Can insects transmit coronavirus?

OMRF President Stephen Prescott, M.D., says you need to cover up with insect repellent this summer.

OKLAHOMA CITY — It seems like every year around this time, a new insect-borne virus comes along. Fortunately, at this time, experts say no data exists to suggest COVID-19 can be transmitted by either mosquitoes or ticks.

“Although highly contagious, COVID-19 does not appear to be spread through blood like some other communicable illnesses,” said Oklahoma Medical Research Foundation Immunologist Eliza Chakravarty, M.D. “And it’s the blood-borne transmission that allows insects to transmit diseases like West Nile and Lyme.”

COVID-19 and other coronaviruses like SARS and MERS are spread from person to person through tiny viral droplets, which pass from one person to another through mucus or saliva.

The virus also survives on some surfaces for significant periods, “which means you can infect yourself by touching an object and then putting your hand in your nose, mouth or eyes,” said OMRF President Stephen Prescott, M.D.

While much still remains unknown about COVID-19, Prescott said, there is no biological reason to suggest transmission through insects is a threat.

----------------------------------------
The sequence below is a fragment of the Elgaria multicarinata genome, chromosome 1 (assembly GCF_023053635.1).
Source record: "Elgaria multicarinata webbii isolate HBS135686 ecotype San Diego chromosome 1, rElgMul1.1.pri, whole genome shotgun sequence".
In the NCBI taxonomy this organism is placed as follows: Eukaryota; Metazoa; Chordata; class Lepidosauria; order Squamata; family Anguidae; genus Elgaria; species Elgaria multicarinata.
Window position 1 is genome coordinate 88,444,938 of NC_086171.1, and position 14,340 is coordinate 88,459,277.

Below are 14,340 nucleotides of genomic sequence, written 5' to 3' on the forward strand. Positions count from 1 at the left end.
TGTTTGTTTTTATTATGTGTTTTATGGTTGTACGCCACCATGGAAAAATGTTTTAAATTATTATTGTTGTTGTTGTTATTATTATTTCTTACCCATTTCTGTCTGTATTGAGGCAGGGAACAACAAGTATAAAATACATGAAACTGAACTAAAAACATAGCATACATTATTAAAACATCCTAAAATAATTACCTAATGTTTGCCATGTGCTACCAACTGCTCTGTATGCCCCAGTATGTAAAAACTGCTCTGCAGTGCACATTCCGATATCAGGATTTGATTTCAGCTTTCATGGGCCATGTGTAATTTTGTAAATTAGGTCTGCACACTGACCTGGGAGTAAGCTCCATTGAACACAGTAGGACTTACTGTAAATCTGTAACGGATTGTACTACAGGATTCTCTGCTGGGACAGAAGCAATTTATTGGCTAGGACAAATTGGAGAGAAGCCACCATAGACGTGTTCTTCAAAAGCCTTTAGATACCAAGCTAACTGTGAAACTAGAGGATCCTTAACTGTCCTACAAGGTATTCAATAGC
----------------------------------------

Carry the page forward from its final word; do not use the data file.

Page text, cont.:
Can insects transmit coronavirus?

Chakravarty

“That’s good news, but it’s not a ‘get out of jail free’ card,” said Chakravarty. “Other diseases spread by mosquitoes and ticks are still dangerous. They didn’t go away just because COVID-19 is dominating the news cycle.”

In Oklahoma, the most common insect-borne diseases are West Nile virus, which is spread by mosquitoes, and Rocky Mountain spotted fever, which ticks pass from animals to humans. The Oklahoma Department of Health also reports that tick-borne Lyme disease may be present in the state.

“Oklahoma has a quite a few insect-borne diseases, and others like dengue and chikungunya could be on the way,” said Prescott. “These can result in serious damage to health, so it’s important we guard against them as temperatures warm and insect populations surge.”

If you’re practicing social distancing by gardening, walking the dog or reading a book on the patio, the best defense is to keep insects off your skin by wearing long sleeves and pants. Limit outdoor activities around dusk and dawn or walking though tall grass, and avoid excess standing water that collects in flower pots, gutters and drains.

Chakravarty also recommends applying an insect repellant that contains DEET.

“And, no, using DEET is not the threat some make it out to be,” Chakravarty said. “The amounts used in regular application pose no proven health issues. The real risk is getting bitten by an infected insect, because one bad bug bite can change your life.”

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